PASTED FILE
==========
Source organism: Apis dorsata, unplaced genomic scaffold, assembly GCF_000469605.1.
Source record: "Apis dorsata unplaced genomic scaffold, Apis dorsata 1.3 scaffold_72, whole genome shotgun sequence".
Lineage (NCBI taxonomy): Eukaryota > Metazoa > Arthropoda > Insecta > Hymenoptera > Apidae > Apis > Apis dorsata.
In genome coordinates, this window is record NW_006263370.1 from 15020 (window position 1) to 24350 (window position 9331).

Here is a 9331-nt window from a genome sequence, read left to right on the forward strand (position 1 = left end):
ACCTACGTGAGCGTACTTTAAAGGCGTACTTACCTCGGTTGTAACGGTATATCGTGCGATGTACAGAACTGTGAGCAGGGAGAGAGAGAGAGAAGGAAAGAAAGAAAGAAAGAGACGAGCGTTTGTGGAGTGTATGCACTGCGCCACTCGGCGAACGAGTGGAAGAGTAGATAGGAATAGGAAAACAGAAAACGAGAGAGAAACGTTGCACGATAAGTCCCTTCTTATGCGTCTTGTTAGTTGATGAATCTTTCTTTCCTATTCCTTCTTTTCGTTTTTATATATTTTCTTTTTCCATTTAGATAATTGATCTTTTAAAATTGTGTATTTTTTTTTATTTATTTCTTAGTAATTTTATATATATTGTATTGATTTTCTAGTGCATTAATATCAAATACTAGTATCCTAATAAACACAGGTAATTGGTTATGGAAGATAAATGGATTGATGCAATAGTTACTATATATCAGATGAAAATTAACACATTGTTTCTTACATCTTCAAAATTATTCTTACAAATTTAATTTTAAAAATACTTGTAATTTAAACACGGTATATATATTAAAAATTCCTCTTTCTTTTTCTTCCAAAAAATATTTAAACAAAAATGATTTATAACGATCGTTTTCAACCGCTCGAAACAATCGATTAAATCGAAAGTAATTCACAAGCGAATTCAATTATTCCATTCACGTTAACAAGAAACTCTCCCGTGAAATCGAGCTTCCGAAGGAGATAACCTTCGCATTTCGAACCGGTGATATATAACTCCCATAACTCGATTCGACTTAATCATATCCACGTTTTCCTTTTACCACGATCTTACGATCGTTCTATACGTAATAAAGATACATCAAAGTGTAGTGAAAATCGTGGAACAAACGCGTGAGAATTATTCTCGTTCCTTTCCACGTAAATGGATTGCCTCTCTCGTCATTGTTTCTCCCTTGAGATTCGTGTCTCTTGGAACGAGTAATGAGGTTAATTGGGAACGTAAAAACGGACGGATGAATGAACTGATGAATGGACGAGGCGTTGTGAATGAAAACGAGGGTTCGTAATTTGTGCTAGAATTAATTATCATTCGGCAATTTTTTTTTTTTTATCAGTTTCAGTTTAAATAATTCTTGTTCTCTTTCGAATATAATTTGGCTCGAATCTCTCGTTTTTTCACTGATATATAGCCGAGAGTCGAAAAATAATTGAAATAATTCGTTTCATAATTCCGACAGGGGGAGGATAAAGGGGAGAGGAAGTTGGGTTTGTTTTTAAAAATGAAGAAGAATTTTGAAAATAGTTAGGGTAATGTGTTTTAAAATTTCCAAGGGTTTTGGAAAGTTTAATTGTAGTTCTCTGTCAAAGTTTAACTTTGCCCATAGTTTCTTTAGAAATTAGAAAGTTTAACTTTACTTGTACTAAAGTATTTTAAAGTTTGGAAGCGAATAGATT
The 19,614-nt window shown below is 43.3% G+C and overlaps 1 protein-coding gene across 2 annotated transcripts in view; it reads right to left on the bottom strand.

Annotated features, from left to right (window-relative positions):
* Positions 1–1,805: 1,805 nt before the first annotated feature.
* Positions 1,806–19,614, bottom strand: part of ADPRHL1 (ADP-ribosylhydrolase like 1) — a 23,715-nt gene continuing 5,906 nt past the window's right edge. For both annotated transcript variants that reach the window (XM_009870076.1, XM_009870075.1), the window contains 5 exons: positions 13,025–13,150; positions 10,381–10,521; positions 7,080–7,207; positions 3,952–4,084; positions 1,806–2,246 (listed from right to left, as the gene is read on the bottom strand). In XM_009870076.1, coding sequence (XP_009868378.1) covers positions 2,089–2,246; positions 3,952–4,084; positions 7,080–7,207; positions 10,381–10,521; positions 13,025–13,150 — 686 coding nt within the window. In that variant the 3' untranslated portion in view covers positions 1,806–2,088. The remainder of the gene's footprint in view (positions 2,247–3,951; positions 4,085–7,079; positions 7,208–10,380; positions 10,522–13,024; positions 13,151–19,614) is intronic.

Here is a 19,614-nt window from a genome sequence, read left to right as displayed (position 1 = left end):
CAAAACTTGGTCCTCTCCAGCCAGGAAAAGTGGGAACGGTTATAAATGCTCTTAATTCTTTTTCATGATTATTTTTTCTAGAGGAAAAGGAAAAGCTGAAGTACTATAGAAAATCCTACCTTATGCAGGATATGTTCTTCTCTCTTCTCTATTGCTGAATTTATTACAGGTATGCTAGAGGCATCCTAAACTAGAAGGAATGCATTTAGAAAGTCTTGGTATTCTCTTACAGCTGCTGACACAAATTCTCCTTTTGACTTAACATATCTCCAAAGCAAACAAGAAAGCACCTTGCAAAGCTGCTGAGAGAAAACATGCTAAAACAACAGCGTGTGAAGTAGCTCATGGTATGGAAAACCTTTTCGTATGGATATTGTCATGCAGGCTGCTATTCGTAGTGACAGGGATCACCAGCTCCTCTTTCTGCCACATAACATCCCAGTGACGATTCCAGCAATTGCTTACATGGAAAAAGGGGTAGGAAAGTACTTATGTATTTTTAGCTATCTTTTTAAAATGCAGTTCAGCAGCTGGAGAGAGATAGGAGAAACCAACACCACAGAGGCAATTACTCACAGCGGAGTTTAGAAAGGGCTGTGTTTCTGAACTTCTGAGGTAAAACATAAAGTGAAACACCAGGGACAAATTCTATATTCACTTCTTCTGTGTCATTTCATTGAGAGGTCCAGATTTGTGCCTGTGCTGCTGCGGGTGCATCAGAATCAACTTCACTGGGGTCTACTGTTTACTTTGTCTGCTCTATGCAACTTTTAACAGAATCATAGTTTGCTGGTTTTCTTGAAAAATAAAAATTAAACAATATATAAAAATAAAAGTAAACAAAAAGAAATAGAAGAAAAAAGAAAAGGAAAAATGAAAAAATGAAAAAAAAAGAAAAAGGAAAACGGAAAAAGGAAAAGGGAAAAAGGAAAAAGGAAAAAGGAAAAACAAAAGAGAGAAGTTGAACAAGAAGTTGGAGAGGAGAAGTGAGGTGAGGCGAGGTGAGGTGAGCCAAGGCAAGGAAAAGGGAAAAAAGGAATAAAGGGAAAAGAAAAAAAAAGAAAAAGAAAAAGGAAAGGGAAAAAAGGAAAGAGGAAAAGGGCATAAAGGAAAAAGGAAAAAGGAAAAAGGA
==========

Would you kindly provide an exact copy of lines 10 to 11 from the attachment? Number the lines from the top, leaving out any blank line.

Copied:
* Positions 1,806–19,614, bottom strand: part of ADPRHL1 (ADP-ribosylhydrolase like 1) — a 23,715-nt gene continuing 5,906 nt past the window's right edge. For both annotated transcript variants that reach the window (XM_009870076.1, XM_009870075.1), the window contains 5 exons: positions 13,025–13,150; positions 10,381–10,521; positions 7,080–7,207; positions 3,952–4,084; positions 1,806–2,246 (listed from right to left, as the gene is read on the bottom strand). In XM_009870076.1, coding sequence (XP_009868378.1) covers positions 2,089–2,246; positions 3,952–4,084; positions 7,080–7,207; positions 10,381–10,521; positions 13,025–13,150 — 686 coding nt within the window. In that variant the 3' untranslated portion in view covers positions 1,806–2,088. The remainder of the gene's footprint in view (positions 2,247–3,951; positions 4,085–7,079; positions 7,208–10,380; positions 10,522–13,024; positions 13,151–19,614) is intronic.

Here is a 19,614-nt window from a genome sequence, read left to right as displayed (position 1 = left end):